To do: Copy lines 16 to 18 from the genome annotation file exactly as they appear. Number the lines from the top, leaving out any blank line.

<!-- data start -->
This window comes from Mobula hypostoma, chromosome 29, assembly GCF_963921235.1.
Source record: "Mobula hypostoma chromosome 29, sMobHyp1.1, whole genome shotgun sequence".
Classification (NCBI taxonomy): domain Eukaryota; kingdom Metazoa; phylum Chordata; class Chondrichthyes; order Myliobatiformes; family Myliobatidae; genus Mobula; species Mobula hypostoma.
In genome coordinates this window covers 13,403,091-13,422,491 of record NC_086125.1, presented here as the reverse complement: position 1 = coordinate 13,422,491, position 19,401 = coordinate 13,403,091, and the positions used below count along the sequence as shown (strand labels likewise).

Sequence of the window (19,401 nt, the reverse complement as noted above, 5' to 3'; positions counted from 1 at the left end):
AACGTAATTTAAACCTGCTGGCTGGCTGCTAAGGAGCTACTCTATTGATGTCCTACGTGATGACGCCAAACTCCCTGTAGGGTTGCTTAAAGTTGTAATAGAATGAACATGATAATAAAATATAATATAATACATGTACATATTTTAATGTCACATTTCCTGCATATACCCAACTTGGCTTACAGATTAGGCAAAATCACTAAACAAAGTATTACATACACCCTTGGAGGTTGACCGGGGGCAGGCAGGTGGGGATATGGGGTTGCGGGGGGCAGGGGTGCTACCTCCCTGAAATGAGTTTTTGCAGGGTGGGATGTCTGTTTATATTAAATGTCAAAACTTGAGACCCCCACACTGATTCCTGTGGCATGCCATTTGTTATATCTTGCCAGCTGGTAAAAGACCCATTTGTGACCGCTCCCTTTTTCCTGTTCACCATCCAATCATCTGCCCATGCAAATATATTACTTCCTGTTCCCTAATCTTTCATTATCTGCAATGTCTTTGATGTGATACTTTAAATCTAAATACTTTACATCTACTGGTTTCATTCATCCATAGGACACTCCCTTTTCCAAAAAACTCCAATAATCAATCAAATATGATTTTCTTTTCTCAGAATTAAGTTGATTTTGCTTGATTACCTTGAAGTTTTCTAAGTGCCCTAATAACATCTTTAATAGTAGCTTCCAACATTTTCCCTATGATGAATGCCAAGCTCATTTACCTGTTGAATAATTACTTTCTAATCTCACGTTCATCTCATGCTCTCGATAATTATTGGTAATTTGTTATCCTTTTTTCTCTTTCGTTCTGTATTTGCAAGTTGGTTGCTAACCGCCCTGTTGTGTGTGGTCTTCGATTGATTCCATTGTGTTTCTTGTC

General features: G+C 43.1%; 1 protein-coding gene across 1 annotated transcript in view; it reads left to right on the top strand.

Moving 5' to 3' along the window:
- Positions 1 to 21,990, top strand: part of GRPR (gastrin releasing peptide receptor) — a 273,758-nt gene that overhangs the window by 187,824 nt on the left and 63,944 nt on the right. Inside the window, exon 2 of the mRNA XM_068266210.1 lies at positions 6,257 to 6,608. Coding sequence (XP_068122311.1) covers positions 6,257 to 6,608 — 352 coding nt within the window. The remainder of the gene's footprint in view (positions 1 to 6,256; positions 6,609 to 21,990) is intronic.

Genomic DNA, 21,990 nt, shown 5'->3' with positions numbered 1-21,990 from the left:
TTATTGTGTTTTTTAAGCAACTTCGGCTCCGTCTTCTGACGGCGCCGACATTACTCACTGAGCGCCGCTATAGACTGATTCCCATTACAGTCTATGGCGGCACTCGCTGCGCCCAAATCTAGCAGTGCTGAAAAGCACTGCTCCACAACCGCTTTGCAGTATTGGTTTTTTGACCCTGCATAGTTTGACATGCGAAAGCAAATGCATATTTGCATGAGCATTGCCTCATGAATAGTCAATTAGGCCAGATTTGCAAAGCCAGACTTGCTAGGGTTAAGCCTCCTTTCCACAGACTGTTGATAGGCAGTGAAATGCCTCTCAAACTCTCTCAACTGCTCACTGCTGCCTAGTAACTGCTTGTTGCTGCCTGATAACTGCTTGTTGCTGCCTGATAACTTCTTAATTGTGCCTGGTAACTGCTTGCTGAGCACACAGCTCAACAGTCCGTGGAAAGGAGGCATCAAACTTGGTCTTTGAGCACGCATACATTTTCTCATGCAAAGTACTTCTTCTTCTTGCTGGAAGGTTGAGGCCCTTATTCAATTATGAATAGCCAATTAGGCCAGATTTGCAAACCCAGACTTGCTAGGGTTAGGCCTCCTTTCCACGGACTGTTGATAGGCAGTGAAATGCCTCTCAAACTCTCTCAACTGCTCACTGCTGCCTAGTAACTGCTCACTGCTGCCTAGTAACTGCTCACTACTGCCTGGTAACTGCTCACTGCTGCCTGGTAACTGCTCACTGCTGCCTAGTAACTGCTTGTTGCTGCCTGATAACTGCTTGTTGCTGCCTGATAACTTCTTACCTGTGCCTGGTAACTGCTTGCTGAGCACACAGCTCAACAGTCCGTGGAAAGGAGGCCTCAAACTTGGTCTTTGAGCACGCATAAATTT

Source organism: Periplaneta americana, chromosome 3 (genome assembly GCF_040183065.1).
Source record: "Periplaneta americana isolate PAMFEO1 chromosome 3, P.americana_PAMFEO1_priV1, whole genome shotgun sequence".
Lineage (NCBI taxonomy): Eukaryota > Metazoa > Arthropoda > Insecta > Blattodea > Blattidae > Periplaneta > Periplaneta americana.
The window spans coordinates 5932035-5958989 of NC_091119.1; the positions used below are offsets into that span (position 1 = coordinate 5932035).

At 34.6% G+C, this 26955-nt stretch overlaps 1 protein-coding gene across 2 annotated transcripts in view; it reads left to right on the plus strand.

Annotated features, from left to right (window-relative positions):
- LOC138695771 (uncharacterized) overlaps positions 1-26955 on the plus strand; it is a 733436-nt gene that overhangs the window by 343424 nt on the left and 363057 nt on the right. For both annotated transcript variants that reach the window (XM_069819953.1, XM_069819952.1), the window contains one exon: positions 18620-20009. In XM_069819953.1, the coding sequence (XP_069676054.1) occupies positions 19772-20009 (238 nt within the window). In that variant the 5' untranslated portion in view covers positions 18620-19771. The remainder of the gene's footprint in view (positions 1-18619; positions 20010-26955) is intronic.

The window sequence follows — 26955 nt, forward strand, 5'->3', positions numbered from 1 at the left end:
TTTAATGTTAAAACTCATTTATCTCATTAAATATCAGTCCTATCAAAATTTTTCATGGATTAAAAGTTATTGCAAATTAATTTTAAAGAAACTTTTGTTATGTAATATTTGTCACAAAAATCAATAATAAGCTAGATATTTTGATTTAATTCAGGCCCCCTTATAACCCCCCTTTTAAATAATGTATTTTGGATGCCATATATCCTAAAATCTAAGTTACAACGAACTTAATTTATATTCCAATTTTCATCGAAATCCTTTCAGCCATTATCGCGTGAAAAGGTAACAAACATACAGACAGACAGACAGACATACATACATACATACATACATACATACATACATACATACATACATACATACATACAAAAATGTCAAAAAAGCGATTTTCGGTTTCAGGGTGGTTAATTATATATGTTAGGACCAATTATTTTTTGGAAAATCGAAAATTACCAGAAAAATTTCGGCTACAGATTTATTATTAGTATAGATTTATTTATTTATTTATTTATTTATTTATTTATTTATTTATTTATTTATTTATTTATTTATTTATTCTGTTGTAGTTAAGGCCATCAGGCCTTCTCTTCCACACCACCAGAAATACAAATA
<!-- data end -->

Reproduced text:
At 34.6% G+C, this 26955-nt stretch overlaps 1 protein-coding gene across 2 annotated transcripts in view; it reads left to right on the plus strand.

Annotated features, from left to right (window-relative positions):
- LOC138695771 (uncharacterized) overlaps positions 1-26955 on the plus strand; it is a 733436-nt gene that overhangs the window by 343424 nt on the left and 363057 nt on the right. For both annotated transcript variants that reach the window (XM_069819953.1, XM_069819952.1), the window contains one exon: positions 18620-20009. In XM_069819953.1, the coding sequence (XP_069676054.1) occupies positions 19772-20009 (238 nt within the window). In that variant the 5' untranslated portion in view covers positions 18620-19771. The remainder of the gene's footprint in view (positions 1-18619; positions 20010-26955) is intronic.